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Definition of Hybrid Positioning Systems
A hybrid positioning system is merely one in which multiple systems are used for positioning purposes. This virtually always, though not necessarily, includes GPS, as it is at current the only global positioning network.
There are also other networks that permeate our daily lives that may also be utilized for positioning purposes, such as cell networks and wireless, which will be discussed in this article.
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Of course, some people may ask why there is a necessity to use GPS in conjunction with other networks. The answer? GPS simply does not work all that well in certain environments. GPS signals are incredibly weak, and are easily degraded through processes such as signal multipath, when the signal bounces off of reflective surfaces like buildings in an “urban canyon” or attenuation, when the signal is degraded as it passes through solid materials like ceilings to get indoors.
Other positioning systems do not always have this problem. By using them in addition to GPS, greater accuracy is possible than if you just used one or the other.
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Ads on TV are constantly advertising the superior networks of various cell carriers. Due to this fierce competition between them, cell coverage is getting increasingly better. Cell signals are not as weak as GPS, and so do not suffer signal multipath or attenuation to nearly the extent that GPS does, allowing their signals to penetrate deeper indoors and into urban canyons.
Use of these networks comes with a price, however. Most cell carriers require some sort of subscription fee to use their network, which almost always includes use of the hybrid positioning system on one of their cell phones. Hybrid positioning systems do not exist thus far for dedicated GPS receivers. Great accuracy comes with great cost, and not a whole lot of flexibility.
That being said, if you're in the market for a smartphone, and you want to it to include a positioning system, this isn't an unnecessary burden on your part. Many smartphones feature a variety of apps to make positioning much more useful to consumers, from traffic data to tracking your friends, which are not always available on dedicated receivers.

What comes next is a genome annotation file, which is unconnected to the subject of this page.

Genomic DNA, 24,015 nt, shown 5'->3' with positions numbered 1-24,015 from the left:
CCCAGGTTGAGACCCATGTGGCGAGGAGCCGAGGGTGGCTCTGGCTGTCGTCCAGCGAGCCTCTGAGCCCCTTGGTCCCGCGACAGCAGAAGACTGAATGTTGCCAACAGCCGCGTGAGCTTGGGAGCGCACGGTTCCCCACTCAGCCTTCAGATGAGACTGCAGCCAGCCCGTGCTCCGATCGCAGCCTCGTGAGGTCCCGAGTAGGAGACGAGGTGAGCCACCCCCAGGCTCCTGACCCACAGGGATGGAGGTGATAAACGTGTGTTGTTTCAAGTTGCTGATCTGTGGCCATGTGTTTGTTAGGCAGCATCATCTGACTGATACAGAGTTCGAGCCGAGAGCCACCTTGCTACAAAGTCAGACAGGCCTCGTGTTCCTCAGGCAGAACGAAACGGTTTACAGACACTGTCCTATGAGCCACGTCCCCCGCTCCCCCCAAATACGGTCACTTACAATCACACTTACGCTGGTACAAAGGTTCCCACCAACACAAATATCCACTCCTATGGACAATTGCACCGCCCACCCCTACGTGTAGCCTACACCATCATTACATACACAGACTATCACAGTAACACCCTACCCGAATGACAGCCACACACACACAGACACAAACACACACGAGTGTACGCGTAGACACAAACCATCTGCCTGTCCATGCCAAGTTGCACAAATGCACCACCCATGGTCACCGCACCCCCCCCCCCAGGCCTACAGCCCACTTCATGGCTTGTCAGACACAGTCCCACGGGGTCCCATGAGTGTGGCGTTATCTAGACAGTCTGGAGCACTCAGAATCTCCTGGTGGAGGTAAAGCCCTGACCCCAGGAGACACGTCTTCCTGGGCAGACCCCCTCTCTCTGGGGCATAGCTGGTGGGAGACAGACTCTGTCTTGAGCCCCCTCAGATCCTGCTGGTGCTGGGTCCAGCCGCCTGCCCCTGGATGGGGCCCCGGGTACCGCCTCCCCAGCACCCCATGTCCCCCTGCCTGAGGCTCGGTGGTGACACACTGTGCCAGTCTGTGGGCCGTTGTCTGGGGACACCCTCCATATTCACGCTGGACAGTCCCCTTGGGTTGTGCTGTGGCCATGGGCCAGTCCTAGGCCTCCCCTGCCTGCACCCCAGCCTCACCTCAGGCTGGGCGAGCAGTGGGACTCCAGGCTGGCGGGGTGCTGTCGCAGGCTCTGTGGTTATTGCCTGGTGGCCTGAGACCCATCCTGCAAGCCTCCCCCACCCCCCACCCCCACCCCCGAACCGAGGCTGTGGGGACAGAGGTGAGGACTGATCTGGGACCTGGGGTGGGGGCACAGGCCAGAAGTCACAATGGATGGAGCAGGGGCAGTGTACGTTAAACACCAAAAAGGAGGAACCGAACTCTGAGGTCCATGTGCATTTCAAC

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Wi-Fi & Other Wireless Systems
Wireless networks are another handy little addition to positioning systems, particularly the most common variety, Wi-Fi. The denser the population and development, the more Wi-Fi networks there are floating around, waiting to be utilized.
Wi-Fi networks are short-range, so there needs to be a lot of Wi-Fi networks to be at all useful for positioning purposes—and so this is only really possible in urban settings. Furthermore, to utilize this, your hybrid positioning system will require a database of all these possible Wi-Fi networks and their exact locations via their IP address to be able to triangulate position.
There has also been some limited use of WiMax technology, however, though it has a longer range than its sister technology Wi-Fi, it is also used less compared and so isn't as useful.
While this leads to arguably the most accurate positioning system available, it has very limited use. Devices that may utilize this usually require some sort of subscription fee in order to use their database as well.
Probably the best example of a hybrid positioning system that utilizes wireless technology is SkyHook Wireless.
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Other GNSS Systems
While at current GPS is the only GNSS system out there, GPS won't have a monopoly for long. China's COMPASS and the EU's Gaileo systems are both due to come out in the next decade, and they're set to provide as good or even superior coverage compared to the US GPS system. Russia's GLONASS system at current is not compatible with GPS technology. There have been rumors of GNSS receivers that will be able to use multiple systems to locate themselves globally, which would provide unprecedented accuracy in those places where there isn't cell reception or wireless Internet—although not necessarily solve all the problems inherent in just using straight GPS. However, that's a good few years away.